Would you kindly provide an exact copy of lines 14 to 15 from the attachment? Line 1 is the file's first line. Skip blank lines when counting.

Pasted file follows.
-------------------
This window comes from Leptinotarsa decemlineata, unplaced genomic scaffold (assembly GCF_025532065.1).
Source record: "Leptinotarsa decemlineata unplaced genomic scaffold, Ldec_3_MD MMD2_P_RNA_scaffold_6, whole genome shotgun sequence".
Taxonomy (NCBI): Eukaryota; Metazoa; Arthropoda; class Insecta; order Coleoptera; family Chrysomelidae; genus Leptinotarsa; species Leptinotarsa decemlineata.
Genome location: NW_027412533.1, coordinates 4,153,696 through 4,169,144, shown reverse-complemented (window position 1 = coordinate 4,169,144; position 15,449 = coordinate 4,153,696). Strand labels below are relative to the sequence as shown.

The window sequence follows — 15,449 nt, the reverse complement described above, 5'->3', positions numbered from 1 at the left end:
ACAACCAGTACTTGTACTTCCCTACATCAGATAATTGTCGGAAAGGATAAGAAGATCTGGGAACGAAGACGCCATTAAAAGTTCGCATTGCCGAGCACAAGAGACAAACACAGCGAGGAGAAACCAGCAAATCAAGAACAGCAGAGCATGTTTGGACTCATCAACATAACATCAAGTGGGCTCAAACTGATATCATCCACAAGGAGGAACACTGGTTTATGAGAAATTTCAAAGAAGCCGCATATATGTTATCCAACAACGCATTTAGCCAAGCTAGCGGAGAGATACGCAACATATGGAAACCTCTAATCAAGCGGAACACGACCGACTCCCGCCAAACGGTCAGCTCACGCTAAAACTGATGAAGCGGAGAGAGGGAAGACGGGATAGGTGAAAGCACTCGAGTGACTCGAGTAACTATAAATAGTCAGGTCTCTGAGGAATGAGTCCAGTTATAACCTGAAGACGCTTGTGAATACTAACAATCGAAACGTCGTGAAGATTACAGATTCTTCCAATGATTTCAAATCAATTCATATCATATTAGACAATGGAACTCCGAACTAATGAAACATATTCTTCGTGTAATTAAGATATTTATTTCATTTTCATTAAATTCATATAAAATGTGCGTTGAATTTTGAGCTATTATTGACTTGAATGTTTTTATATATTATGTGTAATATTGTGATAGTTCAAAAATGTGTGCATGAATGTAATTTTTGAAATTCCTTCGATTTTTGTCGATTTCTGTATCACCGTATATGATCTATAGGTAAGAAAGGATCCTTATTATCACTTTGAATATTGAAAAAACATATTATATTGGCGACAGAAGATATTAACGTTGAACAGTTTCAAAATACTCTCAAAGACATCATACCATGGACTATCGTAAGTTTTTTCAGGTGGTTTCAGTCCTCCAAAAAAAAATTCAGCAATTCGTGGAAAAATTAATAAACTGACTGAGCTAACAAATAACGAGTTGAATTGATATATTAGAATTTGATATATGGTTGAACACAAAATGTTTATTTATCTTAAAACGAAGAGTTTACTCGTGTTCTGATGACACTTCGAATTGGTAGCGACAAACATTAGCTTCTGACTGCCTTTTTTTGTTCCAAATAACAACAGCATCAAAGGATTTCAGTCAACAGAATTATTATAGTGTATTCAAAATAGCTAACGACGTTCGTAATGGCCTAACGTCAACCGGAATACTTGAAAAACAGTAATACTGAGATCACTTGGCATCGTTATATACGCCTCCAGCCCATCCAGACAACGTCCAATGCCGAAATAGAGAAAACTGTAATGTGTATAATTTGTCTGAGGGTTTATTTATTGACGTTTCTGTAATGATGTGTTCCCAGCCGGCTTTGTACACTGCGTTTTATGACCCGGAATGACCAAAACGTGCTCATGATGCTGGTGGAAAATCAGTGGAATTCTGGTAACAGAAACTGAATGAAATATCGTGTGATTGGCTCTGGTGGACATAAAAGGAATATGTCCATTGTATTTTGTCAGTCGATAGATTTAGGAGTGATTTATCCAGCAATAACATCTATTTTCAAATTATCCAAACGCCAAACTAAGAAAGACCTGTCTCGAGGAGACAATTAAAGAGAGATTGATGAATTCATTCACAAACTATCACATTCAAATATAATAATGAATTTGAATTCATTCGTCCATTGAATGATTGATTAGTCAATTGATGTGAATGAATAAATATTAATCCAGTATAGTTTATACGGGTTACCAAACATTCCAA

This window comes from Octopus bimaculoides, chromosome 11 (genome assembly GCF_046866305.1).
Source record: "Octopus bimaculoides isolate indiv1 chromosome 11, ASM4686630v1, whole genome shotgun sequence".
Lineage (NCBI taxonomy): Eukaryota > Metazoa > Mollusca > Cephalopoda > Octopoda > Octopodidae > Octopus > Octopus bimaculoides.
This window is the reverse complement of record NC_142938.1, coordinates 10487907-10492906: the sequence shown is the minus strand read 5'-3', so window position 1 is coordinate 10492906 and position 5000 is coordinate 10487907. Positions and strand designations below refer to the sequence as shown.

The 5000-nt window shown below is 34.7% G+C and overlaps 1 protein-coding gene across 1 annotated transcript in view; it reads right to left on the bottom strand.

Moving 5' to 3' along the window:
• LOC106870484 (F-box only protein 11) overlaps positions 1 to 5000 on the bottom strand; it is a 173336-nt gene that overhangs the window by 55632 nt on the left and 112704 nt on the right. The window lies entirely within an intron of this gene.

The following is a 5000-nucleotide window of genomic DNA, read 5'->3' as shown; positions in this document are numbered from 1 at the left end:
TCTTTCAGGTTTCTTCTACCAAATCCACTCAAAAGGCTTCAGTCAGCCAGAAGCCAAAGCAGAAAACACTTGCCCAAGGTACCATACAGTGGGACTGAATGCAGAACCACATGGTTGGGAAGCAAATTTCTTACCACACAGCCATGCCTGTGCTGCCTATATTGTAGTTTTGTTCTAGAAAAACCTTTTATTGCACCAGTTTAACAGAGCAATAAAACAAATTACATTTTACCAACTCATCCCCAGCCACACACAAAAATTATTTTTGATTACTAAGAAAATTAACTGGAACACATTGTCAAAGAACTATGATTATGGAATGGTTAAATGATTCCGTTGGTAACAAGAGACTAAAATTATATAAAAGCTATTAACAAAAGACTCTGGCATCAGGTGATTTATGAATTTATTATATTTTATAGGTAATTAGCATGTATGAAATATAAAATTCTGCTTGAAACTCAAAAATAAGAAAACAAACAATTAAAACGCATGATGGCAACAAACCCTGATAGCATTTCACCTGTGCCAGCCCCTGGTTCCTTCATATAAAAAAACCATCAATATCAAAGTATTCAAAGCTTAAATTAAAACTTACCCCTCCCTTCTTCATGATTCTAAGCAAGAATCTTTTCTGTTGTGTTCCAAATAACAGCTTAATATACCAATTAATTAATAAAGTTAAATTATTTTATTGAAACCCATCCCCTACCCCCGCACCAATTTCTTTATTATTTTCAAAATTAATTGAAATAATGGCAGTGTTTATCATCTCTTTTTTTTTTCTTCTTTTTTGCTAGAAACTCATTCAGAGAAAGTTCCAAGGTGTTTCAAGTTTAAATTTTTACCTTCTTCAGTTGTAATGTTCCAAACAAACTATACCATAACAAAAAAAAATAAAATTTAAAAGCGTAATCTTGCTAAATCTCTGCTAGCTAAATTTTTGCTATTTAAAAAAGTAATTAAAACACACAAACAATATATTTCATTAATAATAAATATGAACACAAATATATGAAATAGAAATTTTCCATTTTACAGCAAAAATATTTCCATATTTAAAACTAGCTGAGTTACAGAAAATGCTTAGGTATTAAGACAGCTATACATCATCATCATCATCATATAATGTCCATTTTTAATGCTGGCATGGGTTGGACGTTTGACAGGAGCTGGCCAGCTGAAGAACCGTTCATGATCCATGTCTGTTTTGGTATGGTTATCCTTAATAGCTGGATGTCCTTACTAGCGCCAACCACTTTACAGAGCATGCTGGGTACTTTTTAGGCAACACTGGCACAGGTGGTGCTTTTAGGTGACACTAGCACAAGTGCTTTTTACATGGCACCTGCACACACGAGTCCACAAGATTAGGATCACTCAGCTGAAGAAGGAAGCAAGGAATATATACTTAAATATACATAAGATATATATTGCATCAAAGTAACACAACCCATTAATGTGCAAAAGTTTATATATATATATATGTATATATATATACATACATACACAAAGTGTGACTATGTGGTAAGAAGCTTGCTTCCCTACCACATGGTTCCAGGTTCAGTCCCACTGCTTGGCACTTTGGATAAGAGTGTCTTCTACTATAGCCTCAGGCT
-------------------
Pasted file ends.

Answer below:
The following is a 5000-nucleotide window of genomic DNA, read 5'->3' as shown; positions in this document are numbered from 1 at the left end:
TCTTTCAGGTTTCTTCTACCAAATCCACTCAAAAGGCTTCAGTCAGCCAGAAGCCAAAGCAGAAAACACTTGCCCAAGGTACCATACAGTGGGACTGAATGCAGAACCACATGGTTGGGAAGCAAATTTCTTACCACACAGCCATGCCTGTGCTGCCTATATTGTAGTTTTGTTCTAGAAAAACCTTTTATTGCACCAGTTTAACAGAGCAATAAAACAAATTACATTTTACCAACTCATCCCCAGCCACACACAAAAATTATTTTTGATTACTAAGAAAATTAACTGGAACACATTGTCAAAGAACTATGATTATGGAATGGTTAAATGATTCCGTTGGTAACAAGAGACTAAAATTATATAAAAGCTATTAACAAAAGACTCTGGCATCAGGTGATTTATGAATTTATTATATTTTATAGGTAATTAGCATGTATGAAATATAAAATTCTGCTTGAAACTCAAAAATAAGAAAACAAACAATTAAAACGCATGATGGCAACAAACCCTGATAGCATTTCACCTGTGCCAGCCCCTGGTTCCTTCATATAAAAAAACCATCAATATCAAAGTATTCAAAGCTTAAATTAAAACTTACCCCTCCCTTCTTCATGATTCTAAGCAAGAATCTTTTCTGTTGTGTTCCAAATAACAGCTTAATATACCAATTAATTAATAAAGTTAAATTATTTTATTGAAACCCATCCCCTACCCCCGCACCAATTTCTTTATTATTTTCAAAATTAATTGAAATAATGGCAGTGTTTATCATCTCTTTTTTTTTTCTTCTTTTTTGCTAGAAACTCATTCAGAGAAAGTTCCAAGGTGTTTCAAGTTTAAATTTTTACCTTCTTCAGTTGTAATGTTCCAAACAAACTATACCATAACAAAAAAAAATAAAATTTAAAAGCGTAATCTTGCTAAATCTCTGCTAGCTAAATTTTTGCTATTTAAAAAAGTAATTAAAACACACAAACAATATATTTCATTAATAATAAATATGAACACAAATATATGAAATAGAAATTTTCCATTTTACAGCAAAAATATTTCCATATTTAAAACTAGCTGAGTTACAGAAAATGCTTAGGTATTAAGACAGCTATACATCATCATCATCATCATATAATGTCCATTTTTAATGCTGGCATGGGTTGGACGTTTGACAGGAGCTGGCCAGCTGAAGAACCGTTCATGATCCATGTCTGTTTTGGTATGGTTATCCTTAATAGCTGGATGTCCTTACTAGCGCCAACCACTTTACAGAGCATGCTGGGTACTTTTTAGGCAACACTGGCACAGGTGGTGCTTTTAGGTGACACTAGCACAAGTGCTTTTTACATGGCACCTGCACACACGAGTCCACAAGATTAGGATCACTCAGCTGAAGAAGGAAGCAAGGAATATATACTTAAATATACATAAGATATATATTGCATCAAAGTAACACAACCCATTAATGTGCAAAAGTTTATATATATATATATGTATATATATATACATACATACACAAAGTGTGACTATGTGGTAAGAAGCTTGCTTCCCTACCACATGGTTCCAGGTTCAGTCCCACTGCTTGGCACTTTGGATAAGAGTGTCTTCTACTATAGCCTCAGGCT